For a man who claims to be "pretty lightly raced" in the football management game, the man in the blue suit and brown shoes wasn't short on conviction and the novelty of an England manager confidently articulating the national anthem was just the start.
It was a team in his mould, from the captain with the short, back and sides, to the young boys who have been through the ranks under his tutelage. The only question mark about his first 45 minutes as England manager was how he managed to watch the side he had assembled. He was up and down out of the dugout that often.
Pearce apparently told British troops in Afghanistan during a recent, evidently inspiring, speech at Camp Bastion that "being unselfish" is a quality all great leaders share and he certainly revealed that much in the XI he chose to start with. Granted, his options had not been vast, yet he could have settled for the safety of a more experienced group and put himself first in pursuit of the manager's job. Instead, this was an opportunity for those boys on whom England might depend this summer, which was as wise as it was worthy of respect.
Some of them suggested that Pearce knows his England better than the Fabio Capello who grappled to name the members of the next generation in the ashes of the World Cup campaign, in Rustenburg two summers ago. Micah Richards and, with the exception of the miss which will haunt him today, Daniel Sturridge pretty much proved the manager had judged them right in the course of a first half in which England competed.
There were two moments in five minutes when Scott Parker played the leader's role to sublime perfection. His powerful block on Wesley Sneijder and his tackle of great technical quality as Robin van Persie edged dangerously, left to right, across the England box, made you marvel again at Capello's misjudgment in leaving this player off the plane for South Africa.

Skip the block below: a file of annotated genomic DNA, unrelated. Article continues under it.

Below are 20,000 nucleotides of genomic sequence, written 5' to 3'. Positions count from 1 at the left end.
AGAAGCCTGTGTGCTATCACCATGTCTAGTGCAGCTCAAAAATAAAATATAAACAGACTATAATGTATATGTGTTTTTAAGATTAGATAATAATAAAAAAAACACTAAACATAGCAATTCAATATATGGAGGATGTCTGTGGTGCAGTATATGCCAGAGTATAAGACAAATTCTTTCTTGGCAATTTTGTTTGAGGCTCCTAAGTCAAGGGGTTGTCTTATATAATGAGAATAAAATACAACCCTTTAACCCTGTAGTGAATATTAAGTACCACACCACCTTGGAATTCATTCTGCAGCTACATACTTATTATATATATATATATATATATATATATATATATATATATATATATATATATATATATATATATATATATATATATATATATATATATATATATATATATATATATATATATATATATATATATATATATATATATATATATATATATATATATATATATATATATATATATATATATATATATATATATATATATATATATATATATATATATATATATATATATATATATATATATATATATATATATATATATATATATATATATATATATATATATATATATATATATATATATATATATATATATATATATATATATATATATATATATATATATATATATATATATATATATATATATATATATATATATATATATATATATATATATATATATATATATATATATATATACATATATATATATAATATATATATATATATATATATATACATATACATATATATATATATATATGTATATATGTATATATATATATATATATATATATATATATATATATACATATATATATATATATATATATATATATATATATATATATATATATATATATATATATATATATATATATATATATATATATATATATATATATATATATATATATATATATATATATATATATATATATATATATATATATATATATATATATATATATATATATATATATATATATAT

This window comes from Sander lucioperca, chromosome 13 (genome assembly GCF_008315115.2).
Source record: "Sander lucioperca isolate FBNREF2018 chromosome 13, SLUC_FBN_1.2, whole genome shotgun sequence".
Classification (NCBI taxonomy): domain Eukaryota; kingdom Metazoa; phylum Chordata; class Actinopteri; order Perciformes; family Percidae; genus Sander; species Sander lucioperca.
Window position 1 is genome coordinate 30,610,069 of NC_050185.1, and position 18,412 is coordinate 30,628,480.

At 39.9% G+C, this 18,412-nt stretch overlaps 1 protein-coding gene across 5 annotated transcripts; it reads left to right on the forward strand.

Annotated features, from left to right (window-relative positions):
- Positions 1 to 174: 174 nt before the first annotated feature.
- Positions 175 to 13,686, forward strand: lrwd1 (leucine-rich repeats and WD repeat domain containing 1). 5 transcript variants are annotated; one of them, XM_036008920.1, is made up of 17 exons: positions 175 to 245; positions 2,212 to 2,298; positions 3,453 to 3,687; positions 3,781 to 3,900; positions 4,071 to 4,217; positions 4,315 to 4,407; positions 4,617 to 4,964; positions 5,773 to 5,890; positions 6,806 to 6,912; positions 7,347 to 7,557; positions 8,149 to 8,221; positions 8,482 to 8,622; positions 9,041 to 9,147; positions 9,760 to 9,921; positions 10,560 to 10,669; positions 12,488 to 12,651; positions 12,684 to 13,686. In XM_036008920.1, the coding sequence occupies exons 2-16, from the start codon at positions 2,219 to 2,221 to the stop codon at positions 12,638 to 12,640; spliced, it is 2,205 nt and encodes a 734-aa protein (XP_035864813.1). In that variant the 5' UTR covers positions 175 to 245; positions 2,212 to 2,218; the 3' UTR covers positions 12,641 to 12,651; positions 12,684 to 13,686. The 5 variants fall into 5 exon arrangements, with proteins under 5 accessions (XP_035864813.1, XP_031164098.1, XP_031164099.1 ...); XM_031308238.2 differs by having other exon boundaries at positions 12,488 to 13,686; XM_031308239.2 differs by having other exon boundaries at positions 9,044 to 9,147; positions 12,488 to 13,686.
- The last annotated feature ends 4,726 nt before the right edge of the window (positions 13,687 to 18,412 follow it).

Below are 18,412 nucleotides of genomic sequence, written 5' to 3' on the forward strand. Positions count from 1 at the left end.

Tactically, the set-up was not entirely dissimilar to Capello's: two wide men behind the striker allowing England to make up in attacking numbers what they lacked in quality. Danny Welbeck was Pearce's own twist on that formation – the lone forward also deployed in that role in last summer's European Under-21s Championship in Denmark. Welbeck did little to suggest that he was a better option.
The problem, as England departed to the half-time dressing room with their reputations and that of the temporary manager intact was that you felt that the Netherlands which had been held in check was operating at half pace, and not that interested in the occasion.
The proof of this was brutal when full pace came. The England fans had been lulled into a type of security, their band just starting to blast out "Rule Britannia", when the deadening reality arrived that England are unlikely to enjoy a sovereign reign in eastern Europe this summer. The burst of pace available to Arjen Robben would probably have been well known to Chris Smalling, since DVDs of how he eliminated Manchester United in the 2010 Champions League for Bayern Munich probably form part of the Old Trafford education process. He and Gary Cahill were the men who let Robben tear Pearce's hopes asunder as he cut them apart.
In the instant when those two were beaten again – by Klaas-Jan Huntelaar's thunderous header – the notion of Pearce's England boys offering a fresh start was entirely deconstructed. This looked like a defence which called for John Terry, the one in whom Capello so fatefully trusted.
England's late rally was remarkable, which said something for Pearce's powers of inspiration. But the thought which lingers, after Robben struck back with such nonchalance, is that this reconstituted England are not ready to strike fear into the continent's best this summer. As the visiting manager Bert van Marwijk put it: "We had the possibility of playing football against England and we like to play football."
The next time they play, England will be heady on that pre-tournament elixir of optimism. Harry Redknapp risks damage to his hallowed reputation if he leads the England mission too soon. Perhaps he would be wise to leave it to the man with the blue suit and brown shoes.